Today is the finale event for our Hawaiian couple. An Aloha Oe show with the hula dancers and ukulele players. I have to put that on the schedule as Judy is performing in that one…

 

So that’s it for the day, today…tomorrow, Papeete!

 

Later!

Do you think the small ship's extra motion is enough to make it uncomfortable for someone prone to seasickness? The DH tends that way, but won't wear the seasickness patch. He's leery about going on the small ship for next year's wc.

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Wanted to print off the roll call and a few pages but can’t open Shutterfly.  Not sure I ever signed up with Shutterfly site....only looked at such when on the original ....???....whatever it was called.  Any trick to opening Shutterfly?  Looking forward to boarding in Sydney.  Have been busy getting shots and visas for our post-cruise stay in Africa.

 

Barbara 

 

i can accommodate another 2 to 4 on a Durban City and Zulu culture tour.  Email if interested b Cail 52345 at gmail dot com. Rate is no more than $75 USD per person.

 

barbara 

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Princess must be hurting for cabins. We just got a move over offer for our segment from Sydney to Cape Town. We are on one more cruise on the Majestic and be back in Sydney on the 18th to meet up with all of y’all on the 19th. Been too much planing and waiting to even think about not going. 

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On 2/2/2019 at 6:52 PM, happytravels2U said:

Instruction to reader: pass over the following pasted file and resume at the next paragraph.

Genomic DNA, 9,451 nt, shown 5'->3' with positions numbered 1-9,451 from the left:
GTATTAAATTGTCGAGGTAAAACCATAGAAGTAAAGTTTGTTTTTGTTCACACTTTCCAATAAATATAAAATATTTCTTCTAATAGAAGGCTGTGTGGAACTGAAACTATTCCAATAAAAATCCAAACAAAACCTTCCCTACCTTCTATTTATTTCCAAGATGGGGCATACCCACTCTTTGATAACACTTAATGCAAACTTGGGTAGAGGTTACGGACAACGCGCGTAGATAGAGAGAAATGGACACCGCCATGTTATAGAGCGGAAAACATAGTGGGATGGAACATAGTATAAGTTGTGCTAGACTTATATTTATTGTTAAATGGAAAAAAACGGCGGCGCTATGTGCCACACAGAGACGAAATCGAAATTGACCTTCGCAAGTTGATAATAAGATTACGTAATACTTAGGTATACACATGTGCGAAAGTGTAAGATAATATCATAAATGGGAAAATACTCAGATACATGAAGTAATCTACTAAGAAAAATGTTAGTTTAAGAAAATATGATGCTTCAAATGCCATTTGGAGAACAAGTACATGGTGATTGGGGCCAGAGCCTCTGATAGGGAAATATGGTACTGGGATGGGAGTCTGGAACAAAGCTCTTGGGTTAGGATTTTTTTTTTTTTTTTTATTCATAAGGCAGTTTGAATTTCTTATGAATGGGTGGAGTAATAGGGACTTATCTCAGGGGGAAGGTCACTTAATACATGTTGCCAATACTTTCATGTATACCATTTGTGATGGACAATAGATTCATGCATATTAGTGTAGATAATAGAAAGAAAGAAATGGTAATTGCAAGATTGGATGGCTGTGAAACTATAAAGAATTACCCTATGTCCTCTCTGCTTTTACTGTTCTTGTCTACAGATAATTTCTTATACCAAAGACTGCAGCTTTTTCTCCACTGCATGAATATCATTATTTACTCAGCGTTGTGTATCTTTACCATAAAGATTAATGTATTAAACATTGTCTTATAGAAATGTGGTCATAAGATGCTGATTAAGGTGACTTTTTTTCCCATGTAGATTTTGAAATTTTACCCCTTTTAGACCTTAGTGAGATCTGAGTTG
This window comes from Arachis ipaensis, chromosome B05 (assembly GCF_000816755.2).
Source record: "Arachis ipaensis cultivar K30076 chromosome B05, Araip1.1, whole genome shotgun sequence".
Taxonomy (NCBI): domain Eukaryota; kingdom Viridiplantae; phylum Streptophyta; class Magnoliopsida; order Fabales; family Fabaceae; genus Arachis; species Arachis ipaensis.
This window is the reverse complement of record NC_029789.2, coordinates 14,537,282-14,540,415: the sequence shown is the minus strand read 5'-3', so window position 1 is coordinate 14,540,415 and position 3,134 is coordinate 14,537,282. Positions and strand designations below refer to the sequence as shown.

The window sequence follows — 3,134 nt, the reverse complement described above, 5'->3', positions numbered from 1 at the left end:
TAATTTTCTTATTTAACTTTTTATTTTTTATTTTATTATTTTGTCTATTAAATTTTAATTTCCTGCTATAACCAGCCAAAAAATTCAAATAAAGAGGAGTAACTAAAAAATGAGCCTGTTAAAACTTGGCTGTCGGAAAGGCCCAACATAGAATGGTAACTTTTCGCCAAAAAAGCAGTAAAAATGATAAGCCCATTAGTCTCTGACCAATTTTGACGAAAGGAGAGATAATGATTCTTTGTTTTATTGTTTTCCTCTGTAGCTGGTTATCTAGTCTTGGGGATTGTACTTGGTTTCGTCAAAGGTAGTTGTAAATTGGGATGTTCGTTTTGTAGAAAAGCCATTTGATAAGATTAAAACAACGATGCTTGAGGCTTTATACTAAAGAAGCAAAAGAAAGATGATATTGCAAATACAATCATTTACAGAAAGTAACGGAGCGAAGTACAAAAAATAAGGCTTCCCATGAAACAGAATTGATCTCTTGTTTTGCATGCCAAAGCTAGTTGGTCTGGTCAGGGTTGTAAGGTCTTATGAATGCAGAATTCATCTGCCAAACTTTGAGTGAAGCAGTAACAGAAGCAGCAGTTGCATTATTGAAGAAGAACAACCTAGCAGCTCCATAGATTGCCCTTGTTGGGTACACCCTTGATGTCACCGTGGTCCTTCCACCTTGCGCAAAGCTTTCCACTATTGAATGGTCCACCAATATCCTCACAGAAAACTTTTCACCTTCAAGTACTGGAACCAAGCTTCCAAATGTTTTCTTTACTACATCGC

Do you think the small ship's extra motion is enough to make it uncomfortable for someone prone to seasickness? The DH tends that way, but won't wear the seasickness patch. He's leery about going on the small ship for next year's wc.

Question on Motion –

 

Yes, the Pacific moves much more than the larger ships in smaller seas. This morning, the pitching motion is noticeable even in very slight seas. Judy is doing better than I would have expected and she is very prone to motion sickness. She just keeps her bands on and Dramamine in her system (the generic version actually).

 

If you have concerns about it, I would definitely recommend booking a shorter cruise later in the year prior to deciding on a World Cruise or not. That should give you a feel for the motion.

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02-05-2019 At Sea To Auckland (Not Tonga)

 

Shades of the 60 day Coral. Another storm in the Southern Pacific has forced an itinerary change to skip Tonga and go direct to New Zealand via a more circuitous route, only gaining a few hours for arrival. So we are presently planned to hit Auckland at around 2030 the previous night and overnighting. Not a lot of additional time. Bummer.